5. The authors have not tested or understood how the endogenous GRK and arrestin isoforms might be adding to or competing with the tagged proteins, raising the possibility that bias is instead for a specific GRK or arrestin 2 versus arrestin 3. The activated M3R is phosphorylated by several GRKs other than GRK2, such as GRK3 and GRK6 (J Luo et al. M3 muscarinic acetylcholine receptor-mediated signaling is regulated by distinct mechanisms. Mol. Pharmacol. 2008). This latter work was also carried out with HEK293 cells. The Luo et al. paper needs to be cited, and the results of this paper need to be discussed in the context of the new data. How does the Luo et al. study affect the conclusions here?

6. Is there anything known that different muscarinic agonists recruit different GRKs to the receptor, leading to different phosphorylation patterns? This could explain the observed discrepancies in rank order of agonist potencies (GRK2 vs. arrestin3 recruitment). No attempt is made to verify that the M3R is getting phosphorylated at GRK2 specific sites.

7. The potential implications of this study for drug development efforts should be discussed in more detail.

8. The times that people normally cite for full GRK phosphorylation of GPCRs is on the order of minutes unless one is talking about rhodopsin. The full activation of the "GRK" interaction shown after application of agonist suggests that this is really a GRK-G protein interaction, not a GRK-GPCR interaction. If so, how would this affect interpretation? It would have been good to see how a non-Gbg dependent GRK would respond in this assay.

[Editors' note: further revisions were suggested prior to acceptance, as described below.]

Thank you for submitting your article "Disentangling bias between Gq, GRK2 and arrestin3 recruitment at the M3 muscarinic acetylcholine receptor" for consideration by eLife. Your article has been reviewed by 2 peer reviewers, and the evaluation has been overseen by a Reviewing Editor and Richard Aldrich as the Senior Editor. The following individuals involved in review of your submission have agreed to reveal their identity: John JG Tesmer (Reviewer #2); Nevin A Lambert (Reviewer #3).

The reviewers have discussed their reviews with one another, and the Reviewing Editor has drafted this to help you prepare a revised submission.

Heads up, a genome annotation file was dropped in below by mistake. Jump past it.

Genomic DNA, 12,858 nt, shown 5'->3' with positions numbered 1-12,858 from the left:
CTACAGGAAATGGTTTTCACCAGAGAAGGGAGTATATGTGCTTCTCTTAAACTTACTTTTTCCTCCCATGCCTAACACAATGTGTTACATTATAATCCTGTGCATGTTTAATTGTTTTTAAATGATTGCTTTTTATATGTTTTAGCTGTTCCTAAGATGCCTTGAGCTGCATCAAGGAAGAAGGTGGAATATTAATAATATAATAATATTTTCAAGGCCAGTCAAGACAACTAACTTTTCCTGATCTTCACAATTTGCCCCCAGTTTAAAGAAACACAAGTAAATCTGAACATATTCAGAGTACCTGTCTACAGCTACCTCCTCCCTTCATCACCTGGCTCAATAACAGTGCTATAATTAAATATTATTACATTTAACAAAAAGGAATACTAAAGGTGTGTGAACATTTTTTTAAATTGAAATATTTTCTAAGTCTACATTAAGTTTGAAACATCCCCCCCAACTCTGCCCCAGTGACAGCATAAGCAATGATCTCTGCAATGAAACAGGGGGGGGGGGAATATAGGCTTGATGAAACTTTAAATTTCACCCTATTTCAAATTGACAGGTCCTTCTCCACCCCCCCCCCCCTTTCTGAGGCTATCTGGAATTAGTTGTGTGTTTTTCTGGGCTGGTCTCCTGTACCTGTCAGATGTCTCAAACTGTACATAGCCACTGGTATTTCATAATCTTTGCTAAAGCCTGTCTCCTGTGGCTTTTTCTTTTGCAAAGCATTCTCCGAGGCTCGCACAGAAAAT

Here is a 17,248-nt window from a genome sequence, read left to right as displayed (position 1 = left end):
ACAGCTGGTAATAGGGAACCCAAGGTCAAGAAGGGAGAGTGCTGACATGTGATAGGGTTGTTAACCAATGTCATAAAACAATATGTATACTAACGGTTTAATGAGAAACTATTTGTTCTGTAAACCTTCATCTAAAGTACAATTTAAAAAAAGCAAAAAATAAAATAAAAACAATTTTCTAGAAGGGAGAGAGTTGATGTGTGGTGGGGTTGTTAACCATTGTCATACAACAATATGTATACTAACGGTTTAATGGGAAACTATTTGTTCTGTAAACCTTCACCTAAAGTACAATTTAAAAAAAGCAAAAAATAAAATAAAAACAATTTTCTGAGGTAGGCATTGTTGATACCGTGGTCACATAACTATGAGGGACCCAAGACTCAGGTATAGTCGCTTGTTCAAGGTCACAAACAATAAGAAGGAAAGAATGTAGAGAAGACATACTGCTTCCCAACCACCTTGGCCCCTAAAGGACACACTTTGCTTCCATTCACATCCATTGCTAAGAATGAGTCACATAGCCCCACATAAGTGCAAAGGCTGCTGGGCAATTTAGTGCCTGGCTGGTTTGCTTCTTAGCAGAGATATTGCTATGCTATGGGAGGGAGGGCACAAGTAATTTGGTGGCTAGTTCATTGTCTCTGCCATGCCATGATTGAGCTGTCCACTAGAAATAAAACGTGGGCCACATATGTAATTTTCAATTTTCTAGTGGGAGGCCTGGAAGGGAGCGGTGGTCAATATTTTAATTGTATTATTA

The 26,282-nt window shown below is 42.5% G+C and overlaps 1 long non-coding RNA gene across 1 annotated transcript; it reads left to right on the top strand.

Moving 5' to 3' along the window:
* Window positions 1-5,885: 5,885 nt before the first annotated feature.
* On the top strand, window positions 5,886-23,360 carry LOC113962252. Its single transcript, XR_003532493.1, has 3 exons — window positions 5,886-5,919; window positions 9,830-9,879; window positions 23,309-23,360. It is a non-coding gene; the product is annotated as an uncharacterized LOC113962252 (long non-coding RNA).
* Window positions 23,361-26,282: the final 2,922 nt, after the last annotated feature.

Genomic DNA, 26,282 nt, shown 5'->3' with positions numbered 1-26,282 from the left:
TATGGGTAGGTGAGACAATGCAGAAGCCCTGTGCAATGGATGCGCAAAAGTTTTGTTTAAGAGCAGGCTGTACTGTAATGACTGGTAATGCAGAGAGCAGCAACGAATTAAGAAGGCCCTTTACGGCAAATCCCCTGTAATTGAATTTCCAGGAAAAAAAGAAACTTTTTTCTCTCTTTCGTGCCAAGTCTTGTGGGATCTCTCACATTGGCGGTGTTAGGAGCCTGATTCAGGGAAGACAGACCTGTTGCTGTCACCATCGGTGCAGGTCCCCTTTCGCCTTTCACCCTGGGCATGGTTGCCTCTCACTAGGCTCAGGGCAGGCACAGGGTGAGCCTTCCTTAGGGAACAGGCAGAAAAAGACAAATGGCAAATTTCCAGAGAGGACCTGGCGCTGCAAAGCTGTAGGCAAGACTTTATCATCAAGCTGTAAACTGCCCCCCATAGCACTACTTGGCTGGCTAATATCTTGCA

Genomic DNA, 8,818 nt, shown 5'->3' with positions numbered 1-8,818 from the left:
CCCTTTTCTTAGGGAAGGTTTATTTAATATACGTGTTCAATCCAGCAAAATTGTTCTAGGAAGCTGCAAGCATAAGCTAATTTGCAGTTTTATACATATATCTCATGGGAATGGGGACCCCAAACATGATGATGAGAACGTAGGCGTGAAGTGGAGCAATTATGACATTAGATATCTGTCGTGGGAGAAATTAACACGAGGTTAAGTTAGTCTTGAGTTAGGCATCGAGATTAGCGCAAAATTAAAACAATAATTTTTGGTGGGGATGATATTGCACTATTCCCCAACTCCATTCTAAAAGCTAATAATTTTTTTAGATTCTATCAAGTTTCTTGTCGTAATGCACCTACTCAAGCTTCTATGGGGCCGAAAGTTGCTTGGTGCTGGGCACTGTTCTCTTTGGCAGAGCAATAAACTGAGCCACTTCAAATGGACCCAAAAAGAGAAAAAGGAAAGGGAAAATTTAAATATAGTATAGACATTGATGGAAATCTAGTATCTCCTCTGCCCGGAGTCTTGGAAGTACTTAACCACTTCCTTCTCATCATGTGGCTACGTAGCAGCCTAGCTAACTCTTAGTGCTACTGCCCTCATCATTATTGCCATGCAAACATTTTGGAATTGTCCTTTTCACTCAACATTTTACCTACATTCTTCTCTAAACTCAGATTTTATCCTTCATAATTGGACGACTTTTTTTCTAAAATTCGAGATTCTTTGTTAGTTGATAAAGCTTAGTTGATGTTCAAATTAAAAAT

Essential revisions:

The reviewers agree that the paper has been greatly strengthened by the new experimental data. They do agree, however, that the important message of the paper is weakened by inclusion of the "mixed signal" data in figures 2 and 4A,B (see Reviewer 3 comments below), which by their nature do not cleanly decouple signals from different sources. These data do support the separation of direct receptor vs. G protein-dependent signals and emphasize the importance of the decoupled assays in Fig. 4C,D , so we ask that the paper be revised with those data provided as supplemental rather than main figures. You may also want to consider commenting on the kinetics mentioned by reviewer 3.

Reviewer #2:

I am impressed with the robust experimental response to the two reviews and I think it is an example where things did dramatically improve in terms of rigor. I am satisfied with their response to my comments. I think this is a very interesting comparative study and I cannot think of many better ways to disentangle how bias manifests itself at the M3R. One could quibble onwards because of the complexities of the system and the fact that overexpressed proteins were used, but I think this data should be seen by the community at large now.

Reviewer #3:

The authors have done a very nice job in addressing a most difficult problem, i.e. separating G protein-dependent and -independent GRK2 signals. They did this with a CAAX anchor and PTX/FR900359. I still suggest that Figures 1 and 2 are not necessary and do not add to the story, and in fact confuse the situation by showing "M3R-GRK2 interaction" that is clearly a mixed response that includes bystander FRET- the signal is largely free Gbetagamma-GRK, not receptor-GRK. Figure 4A and 4B are similarly confusing and unnecessary- why show FRET signals that are not interpretable?